DIY Monkey Bars Using Conduit Pipe

4 Materials
$50
2 Hours
Easy

We have a small side yard we turned into a kids’ play area several years ago when our oldest was a toddler. Now that our children have grown up a little, they needed more than a basic swing set. We came up with our own play set design to fit our space, one part being the monkey bars.

Materials


In addition to the basic frame needed (4x4 vertical posts, 2x6 horizontal rails, and 2x4s for ladder rungs), we also used 3/4 inch metal conduit pipe for the bars, and 2x4s to hold the pipe. Exterior wood screws were also used.

Conduit pipes come in 10’ lengths, and most monkey bars are around 2’ wide, so you can get 5 bars from each conduit pipe. They are also already rust resistant, so great for use outside!

Being a small space, we decided on 6 foot long monkey bars, so one conduit pipe was enough for us. We used a 12’ 2x4 and 2x6, and cut them each in half to 6’. Decide how long you want your monkey bars and plan accordingly.

Make marks every foot down each 2x4 rail, centered in the board. Drill holes through the boards, centered on the marks that are size of the conduit pipe. You want the pipes to fit tightly, so do not make the holes larger than the pipes.

After holes are drilled, push the pipes into the holes, making the outside edges of the boards flush with the ends of the pipe.

Attach the 2x4s and pipes to the 2x6s, and then both to the 4x4 posts. Make sure you check for level in all directions. You will need to either put the base of the posts in concrete, or secure another way. Our monkey bars are not free standing, and will get most stability from the attached play set, so we did not concrete in the posts.

You may also want to add diagonal braces at each end.

Use 2 more 2x4s to build ladder rungs at each end.

Enjoy your new monkey bars, the joy they bring your children, and hopefully the peace they bring you when your kids wear themselves out!

Resources for this project:
See all materials
Any price and availability information displayed on [relevant Amazon Site(s), as applicable] at the time of purchase will apply to the purchase of this product.
Hometalk may collect a small share of sales from the links on this page.More info
Frequently asked questions
Have a question about this project?
3 of 7 questions
  • Bryan Bryan on Jan 07, 2021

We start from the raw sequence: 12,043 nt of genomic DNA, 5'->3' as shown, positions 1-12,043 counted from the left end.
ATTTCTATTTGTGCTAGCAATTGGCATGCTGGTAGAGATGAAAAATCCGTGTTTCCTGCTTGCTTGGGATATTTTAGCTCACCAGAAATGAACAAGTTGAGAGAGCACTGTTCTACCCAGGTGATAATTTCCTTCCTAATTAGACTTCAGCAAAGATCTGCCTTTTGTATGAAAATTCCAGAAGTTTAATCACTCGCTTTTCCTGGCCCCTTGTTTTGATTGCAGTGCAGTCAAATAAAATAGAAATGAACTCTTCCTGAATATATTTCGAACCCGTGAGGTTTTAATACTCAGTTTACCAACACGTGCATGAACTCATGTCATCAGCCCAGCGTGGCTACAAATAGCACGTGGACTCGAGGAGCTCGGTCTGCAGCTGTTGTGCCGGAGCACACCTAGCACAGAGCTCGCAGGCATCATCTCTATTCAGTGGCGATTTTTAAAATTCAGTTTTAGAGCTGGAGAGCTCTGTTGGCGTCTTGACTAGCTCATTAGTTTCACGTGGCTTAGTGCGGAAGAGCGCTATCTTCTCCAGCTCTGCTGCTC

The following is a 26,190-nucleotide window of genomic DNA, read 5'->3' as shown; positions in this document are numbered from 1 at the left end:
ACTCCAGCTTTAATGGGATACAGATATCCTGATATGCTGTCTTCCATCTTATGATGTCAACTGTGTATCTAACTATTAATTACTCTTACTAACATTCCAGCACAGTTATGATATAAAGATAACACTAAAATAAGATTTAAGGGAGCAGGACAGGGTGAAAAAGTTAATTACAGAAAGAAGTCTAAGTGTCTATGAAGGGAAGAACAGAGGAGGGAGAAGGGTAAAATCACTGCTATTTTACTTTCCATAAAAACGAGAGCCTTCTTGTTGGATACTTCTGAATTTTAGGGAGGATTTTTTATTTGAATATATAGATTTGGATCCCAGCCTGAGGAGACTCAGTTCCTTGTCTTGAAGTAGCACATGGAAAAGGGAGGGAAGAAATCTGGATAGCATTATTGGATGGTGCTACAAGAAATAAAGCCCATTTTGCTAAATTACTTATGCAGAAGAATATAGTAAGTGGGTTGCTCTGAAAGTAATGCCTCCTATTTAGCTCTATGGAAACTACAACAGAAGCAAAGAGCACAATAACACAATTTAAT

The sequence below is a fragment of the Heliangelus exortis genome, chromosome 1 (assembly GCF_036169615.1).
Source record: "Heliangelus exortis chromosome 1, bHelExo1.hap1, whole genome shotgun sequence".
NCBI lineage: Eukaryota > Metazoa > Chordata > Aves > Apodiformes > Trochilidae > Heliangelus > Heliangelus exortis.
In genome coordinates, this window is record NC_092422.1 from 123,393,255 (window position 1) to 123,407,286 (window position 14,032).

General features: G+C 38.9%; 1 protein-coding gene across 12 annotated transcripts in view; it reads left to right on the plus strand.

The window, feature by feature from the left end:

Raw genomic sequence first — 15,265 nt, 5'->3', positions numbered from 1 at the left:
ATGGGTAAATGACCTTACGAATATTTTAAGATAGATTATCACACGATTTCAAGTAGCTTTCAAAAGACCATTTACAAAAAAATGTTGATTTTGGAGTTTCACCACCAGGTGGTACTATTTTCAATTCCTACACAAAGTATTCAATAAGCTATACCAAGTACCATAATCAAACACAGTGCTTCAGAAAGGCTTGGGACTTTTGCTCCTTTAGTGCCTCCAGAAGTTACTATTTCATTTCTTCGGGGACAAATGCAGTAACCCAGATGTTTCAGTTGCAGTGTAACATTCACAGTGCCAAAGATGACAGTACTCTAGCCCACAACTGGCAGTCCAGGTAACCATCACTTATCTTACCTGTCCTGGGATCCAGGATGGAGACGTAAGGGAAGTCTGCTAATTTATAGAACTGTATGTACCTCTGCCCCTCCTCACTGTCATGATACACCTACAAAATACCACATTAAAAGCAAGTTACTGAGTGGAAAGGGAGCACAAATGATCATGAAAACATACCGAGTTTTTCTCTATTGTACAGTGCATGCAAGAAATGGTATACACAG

Did you use a forstner bit to drill the holes for the rungs? Or is a spade bit adequate?

  • Bryan Bryan on Jan 07, 2021

    I'm considering the following options for my own indoor monkey bars:


    galvanized steel pipe (chainlink fence posts)

    metal EMT conduit pipe (least expensive)

    Rigid metal EMT conduit pipe (threaded)

    closet dowel - wood

    closet dowel - chrome (steel inside?) (cleanest)

    closet dowel - nickel (steel inside?)

    iron plumbers pipe

    galvanized steel plumbers pipe

    copper pipe (looks great, super expensive)


    Comparing strengths (weight limit), pros, cons and cost for each material

  • Jason Perez Jason Perez on Mar 29, 2021

    Hello. Looks great! How did you cut the pipe?

Comments
Join the conversation
3 of 4 comments
  • Bryan Bryan on Jan 07, 2021

    Yes! Already inspired and even more so when I see others take on these DIY projects as well. Thanks for sharing!


  • Sindigo Sindigo on Feb 04, 2021

    Thanks for this. I'm planning a build like this soon - have been for a while but beginning to draw up plans, etc now. I love this design because it's nice and compact and once they've grown out of the slide, it can be modified for an outside gym, too.


    I'll be using galvanised pipe work as it's going outside in the UK weather - and we're on the coast, so salty air to contend with, too. I've found an ebay store which can supply the pipes for about £4 each - not too bad. I'll also add a 100cm pull up bar for me and my wife somewhere.


    I'm going to bed the pipes in with some silicone or maybe even chemfix to stop them spinning. The expansion and contraction of the wood over the seasons might make spin a bit otherwise.


    Just renovating the lawn first and can't seed until end Feb, really so will start the build March, I think.

Next